This value should be kept as >= (MinSpareThreads + ThreadsPerChild)


MaxRequestWorkers (or MaxClients)

MaxRequestWorkers was called MaxClients before version 2.3.13 but the old name is still supported. They are the very same parameter.

The MaxRequestWorkers sets the limit on maximum simultaneous requests that can be supported by the server; no more than this number of child processes can be spawned in total.

It shouldn’t be set too low; otherwise, an ever-increasing number of connections are deferred to the queue and eventually time-out while the server resources are left unused. Setting this too high, on the other hand, will cause the server to start swapping which will cause the response time to degrade drastically.

The appropriate value for MaxRequestWorkers can be calculated as follow:

MaxRequestWorkers = Total RAM dedicated to the web server / Average child process size

The child process size for serving static file is about 2-3M. For dynamic content such as PHP, it may be around 15M.

The RSS column in “ps -ylC httpd –sort:rss” shows non-swapped physical memory usage by Apache processes in kiloBytes.

If there are more concurrent users than MaxRequestWorkers, the requests will be queued up to a number based on ListenBacklog directive.

You can use the following commands via shell to determine values for Total Memory and the average Apache Process Size

This should give you the total memory on your server, among other values.

Here is how to get Apache average child process size:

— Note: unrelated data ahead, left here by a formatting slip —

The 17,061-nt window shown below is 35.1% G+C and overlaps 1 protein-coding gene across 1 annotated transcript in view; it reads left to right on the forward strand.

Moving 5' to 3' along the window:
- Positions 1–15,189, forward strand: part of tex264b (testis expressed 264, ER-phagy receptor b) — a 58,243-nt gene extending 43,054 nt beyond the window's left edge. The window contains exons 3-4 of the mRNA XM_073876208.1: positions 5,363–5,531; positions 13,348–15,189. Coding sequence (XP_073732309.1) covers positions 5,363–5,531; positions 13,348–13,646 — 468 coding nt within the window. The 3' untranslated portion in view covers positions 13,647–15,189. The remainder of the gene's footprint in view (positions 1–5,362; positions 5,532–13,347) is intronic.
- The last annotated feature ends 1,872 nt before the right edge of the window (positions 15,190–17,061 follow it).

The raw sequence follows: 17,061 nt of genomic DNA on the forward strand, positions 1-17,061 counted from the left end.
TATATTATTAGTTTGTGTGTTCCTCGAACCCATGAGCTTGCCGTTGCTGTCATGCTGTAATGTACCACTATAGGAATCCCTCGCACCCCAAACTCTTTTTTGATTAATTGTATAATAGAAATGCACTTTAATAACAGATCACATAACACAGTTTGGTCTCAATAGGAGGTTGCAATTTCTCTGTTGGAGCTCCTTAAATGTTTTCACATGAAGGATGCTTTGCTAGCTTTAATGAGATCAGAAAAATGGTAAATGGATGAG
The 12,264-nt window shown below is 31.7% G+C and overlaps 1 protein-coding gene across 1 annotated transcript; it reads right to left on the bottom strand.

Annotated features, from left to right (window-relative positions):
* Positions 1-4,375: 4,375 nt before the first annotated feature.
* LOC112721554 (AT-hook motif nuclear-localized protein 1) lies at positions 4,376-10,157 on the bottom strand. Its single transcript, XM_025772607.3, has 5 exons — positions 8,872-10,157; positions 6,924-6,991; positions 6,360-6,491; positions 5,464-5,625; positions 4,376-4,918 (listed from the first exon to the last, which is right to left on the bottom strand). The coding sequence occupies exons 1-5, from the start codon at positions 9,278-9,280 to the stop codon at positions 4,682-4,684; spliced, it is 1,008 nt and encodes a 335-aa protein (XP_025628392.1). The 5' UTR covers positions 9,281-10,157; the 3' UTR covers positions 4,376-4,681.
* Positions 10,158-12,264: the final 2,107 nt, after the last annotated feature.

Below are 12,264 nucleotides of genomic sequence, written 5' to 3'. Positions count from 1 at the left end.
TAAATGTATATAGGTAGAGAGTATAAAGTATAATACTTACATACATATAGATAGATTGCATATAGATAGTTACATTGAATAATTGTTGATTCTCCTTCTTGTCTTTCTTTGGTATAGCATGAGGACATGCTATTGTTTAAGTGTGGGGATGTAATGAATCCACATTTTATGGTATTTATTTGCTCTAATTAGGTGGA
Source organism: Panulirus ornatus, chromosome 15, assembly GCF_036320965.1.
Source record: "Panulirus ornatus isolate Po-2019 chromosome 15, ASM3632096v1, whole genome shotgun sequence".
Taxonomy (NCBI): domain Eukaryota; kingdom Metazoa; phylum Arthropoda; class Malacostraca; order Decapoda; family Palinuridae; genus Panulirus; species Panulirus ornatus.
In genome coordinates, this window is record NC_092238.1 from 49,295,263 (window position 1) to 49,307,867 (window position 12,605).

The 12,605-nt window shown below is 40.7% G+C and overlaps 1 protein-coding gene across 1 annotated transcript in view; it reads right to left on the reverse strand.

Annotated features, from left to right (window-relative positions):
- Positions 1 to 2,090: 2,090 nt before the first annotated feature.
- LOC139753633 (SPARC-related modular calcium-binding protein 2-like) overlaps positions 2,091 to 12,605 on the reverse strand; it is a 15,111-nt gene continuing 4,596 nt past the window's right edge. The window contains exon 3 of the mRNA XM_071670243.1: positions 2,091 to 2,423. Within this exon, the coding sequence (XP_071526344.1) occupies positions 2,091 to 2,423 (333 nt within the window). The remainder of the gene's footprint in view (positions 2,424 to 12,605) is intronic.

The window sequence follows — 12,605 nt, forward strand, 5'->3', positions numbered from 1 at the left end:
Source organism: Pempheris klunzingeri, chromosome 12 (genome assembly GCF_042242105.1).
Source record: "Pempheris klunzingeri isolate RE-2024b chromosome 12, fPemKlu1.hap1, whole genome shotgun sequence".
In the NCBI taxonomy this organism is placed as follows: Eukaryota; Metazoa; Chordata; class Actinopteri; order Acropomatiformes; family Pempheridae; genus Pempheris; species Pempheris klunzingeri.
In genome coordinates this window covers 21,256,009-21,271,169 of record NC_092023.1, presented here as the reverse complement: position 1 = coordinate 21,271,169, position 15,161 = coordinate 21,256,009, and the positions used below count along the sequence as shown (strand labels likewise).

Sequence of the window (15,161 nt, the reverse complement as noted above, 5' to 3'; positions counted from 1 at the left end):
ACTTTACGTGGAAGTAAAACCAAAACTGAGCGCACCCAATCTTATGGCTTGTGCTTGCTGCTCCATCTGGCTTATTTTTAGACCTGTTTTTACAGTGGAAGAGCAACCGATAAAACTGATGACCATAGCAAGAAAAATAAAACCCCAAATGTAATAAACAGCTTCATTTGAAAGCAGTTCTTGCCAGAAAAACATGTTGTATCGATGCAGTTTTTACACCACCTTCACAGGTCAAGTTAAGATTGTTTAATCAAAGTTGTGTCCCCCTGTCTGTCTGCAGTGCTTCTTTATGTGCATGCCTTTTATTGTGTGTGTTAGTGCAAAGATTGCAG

It looks like our Apache child process size averages about 30Mb. Let’s say the total memory on this server is 1GB and other services memory would be 200, then MaxRequestWorkers would be defined as such:
MaxRequestWorkers = (1000 – 200) / 30
MaxRequestWorkers = 26

Note #1: You also have to increase ServerLimit to set MaxRequestWorkers above 256.

Note #2: This is why it might a good idea to have 2 separate web servers to serve dynamic content (PHP, Python, etc.) and static content (png, css, js, etc.) as the average child process size greatly impact the whole configuration / tuning of your web server.



MaxConnectionsPerChild sets the upper limit on the number of connections that an individual child server process will handle during its lifetime.
After MaxConnectionsPerChild connections, the child process will die. If MaxConnectionsPerChild is 0, then the process will never expire.
Setting MaxConnectionsPerChild to a non-zero value limits the amount of memory that process can consume by (accidental) memory leakage.

This is pretty useful to avoid memory leak on the long run. Setting this value to 5000 is a safe bet. This will ensure that after processing 5000 connections, a child process will die (and its memory *should* be released).